10-09-2019 10:24 PM
I am taking an online course on DSLR camera operation and someone posed a question about this lens. At 18 it's extended, at about 34 it's pulled in, but at 55 it's extended again. I see that my lens exhibits the same behavior. Why is this so? I've serach around and cannot find a picture or diagram of the inside of the lens.
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10-10-2019 12:15 AM - edited 10-10-2019 12:17 AM
This behaviour is very common with zoom lenses in the slightly wide to slightly telephoto category. It has to do with the way the internal lenses and groups move inside to change focal length using both retrofocus and telefocus lens design.
This diagram can give you an idea of the complexities involved.
10-10-2019 10:34 AM
A more in detailed answer is, not all lenses are designed with internal zoom, constant aperture, and internal focus. The most expensive and difficult designs to make. Different lenses are designed to do different specific tasks and to be produced at specific price points. Your kit lens the consideration was keeping the cost down. Period. In low cost designs the internal zoom elements might bump into other elements of the lens before they could travel far enough to extend, or contract, to the desired focal length. Compromises are done and room is made for the internals without worrying on what is happening to the outside.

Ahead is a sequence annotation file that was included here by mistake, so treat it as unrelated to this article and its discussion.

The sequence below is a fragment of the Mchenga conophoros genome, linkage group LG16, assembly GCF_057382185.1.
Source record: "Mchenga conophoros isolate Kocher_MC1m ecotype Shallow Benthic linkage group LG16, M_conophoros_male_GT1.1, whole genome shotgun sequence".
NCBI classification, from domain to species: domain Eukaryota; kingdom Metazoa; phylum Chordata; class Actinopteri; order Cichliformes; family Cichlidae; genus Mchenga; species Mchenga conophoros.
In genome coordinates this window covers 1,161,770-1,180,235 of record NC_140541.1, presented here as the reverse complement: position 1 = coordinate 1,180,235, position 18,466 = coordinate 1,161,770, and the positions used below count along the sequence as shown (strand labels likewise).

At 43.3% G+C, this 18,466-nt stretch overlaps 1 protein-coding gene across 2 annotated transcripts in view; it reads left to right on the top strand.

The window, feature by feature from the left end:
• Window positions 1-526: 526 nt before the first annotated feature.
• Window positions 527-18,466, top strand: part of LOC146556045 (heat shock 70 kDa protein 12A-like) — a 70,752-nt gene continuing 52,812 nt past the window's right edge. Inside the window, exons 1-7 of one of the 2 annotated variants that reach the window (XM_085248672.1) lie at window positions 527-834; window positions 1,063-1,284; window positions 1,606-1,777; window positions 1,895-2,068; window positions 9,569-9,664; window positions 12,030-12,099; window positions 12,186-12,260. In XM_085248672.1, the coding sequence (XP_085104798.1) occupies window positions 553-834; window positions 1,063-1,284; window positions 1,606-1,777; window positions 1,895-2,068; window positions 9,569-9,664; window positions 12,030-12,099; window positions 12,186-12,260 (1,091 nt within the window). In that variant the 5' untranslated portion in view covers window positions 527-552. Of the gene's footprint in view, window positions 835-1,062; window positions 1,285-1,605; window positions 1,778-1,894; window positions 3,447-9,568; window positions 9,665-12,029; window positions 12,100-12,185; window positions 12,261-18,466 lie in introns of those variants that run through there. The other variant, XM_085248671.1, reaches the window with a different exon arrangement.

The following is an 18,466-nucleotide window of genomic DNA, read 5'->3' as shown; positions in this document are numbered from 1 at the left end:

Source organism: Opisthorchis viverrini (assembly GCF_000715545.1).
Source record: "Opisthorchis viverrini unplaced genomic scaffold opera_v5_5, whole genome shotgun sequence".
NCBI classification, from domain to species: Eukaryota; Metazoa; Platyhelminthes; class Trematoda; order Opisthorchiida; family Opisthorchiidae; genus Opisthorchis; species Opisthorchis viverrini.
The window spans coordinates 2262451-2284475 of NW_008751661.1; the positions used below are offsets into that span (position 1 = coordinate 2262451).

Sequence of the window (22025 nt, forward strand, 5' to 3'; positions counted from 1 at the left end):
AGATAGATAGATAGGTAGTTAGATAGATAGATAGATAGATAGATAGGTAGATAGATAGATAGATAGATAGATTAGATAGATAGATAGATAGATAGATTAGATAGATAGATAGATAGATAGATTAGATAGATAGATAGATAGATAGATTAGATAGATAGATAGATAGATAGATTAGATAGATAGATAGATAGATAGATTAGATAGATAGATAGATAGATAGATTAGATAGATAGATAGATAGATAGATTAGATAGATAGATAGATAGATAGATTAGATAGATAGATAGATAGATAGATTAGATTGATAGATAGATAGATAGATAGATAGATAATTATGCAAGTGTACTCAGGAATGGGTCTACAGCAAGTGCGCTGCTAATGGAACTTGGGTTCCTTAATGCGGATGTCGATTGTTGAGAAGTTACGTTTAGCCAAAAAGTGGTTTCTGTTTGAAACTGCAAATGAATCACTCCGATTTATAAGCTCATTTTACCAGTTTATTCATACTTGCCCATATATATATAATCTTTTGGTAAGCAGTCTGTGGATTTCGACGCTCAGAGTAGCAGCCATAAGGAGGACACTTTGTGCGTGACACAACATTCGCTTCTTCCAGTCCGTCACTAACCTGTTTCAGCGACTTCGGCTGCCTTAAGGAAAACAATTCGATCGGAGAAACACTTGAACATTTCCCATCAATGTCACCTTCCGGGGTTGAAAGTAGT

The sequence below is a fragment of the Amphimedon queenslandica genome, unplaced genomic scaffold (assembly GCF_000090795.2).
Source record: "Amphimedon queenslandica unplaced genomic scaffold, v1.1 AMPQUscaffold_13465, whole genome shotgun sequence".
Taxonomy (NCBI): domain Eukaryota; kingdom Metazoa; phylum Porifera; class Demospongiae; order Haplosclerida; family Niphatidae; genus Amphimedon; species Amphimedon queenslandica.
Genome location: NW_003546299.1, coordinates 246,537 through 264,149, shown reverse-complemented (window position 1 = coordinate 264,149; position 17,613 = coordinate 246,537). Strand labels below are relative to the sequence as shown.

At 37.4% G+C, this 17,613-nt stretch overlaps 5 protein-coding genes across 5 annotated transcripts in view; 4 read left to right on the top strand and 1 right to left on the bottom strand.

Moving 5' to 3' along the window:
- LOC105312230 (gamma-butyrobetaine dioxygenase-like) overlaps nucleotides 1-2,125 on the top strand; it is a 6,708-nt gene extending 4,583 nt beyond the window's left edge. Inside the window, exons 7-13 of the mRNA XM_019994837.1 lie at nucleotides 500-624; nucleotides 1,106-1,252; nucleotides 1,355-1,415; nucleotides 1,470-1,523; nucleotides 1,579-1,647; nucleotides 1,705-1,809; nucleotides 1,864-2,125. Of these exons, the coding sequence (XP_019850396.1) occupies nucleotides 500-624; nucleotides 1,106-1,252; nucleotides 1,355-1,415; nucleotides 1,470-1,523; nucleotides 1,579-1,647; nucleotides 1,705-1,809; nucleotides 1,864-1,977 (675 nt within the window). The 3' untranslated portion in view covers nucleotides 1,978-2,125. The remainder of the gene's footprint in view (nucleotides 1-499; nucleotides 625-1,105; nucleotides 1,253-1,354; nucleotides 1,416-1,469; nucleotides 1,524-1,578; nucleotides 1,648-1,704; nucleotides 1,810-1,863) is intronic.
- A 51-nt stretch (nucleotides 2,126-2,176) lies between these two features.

10-10-2019 10:40 AM - edited 10-10-2019 12:35 PM
BTW, another factor of this class of lenses, as you close focus, the FL and aperture are effected. The f-ratio can be lesser by 1/3 stop or so. Yeah, it is small but it is there.
10-10-2019 12:18 PM
I believe it is the 15-85 that has a mark on the zoom ring at the lower end of the zoom range. I finally figured out that this was the zoom position for the smallest travel and the mark was to indicate where to "park" the lens before you put it in the bag!
10-10-2019 12:32 PM - edited 10-10-2019 12:56 PM
My 15-85 has no markings on the zoom ring. Are you thinking of another lens maybe?
Many of my other lenses have a mark on the zoom ring but it doesn't always denote the shortest length. I think it is just there because the spacing on the zoom scale markings don't match the travel on the zoom ring.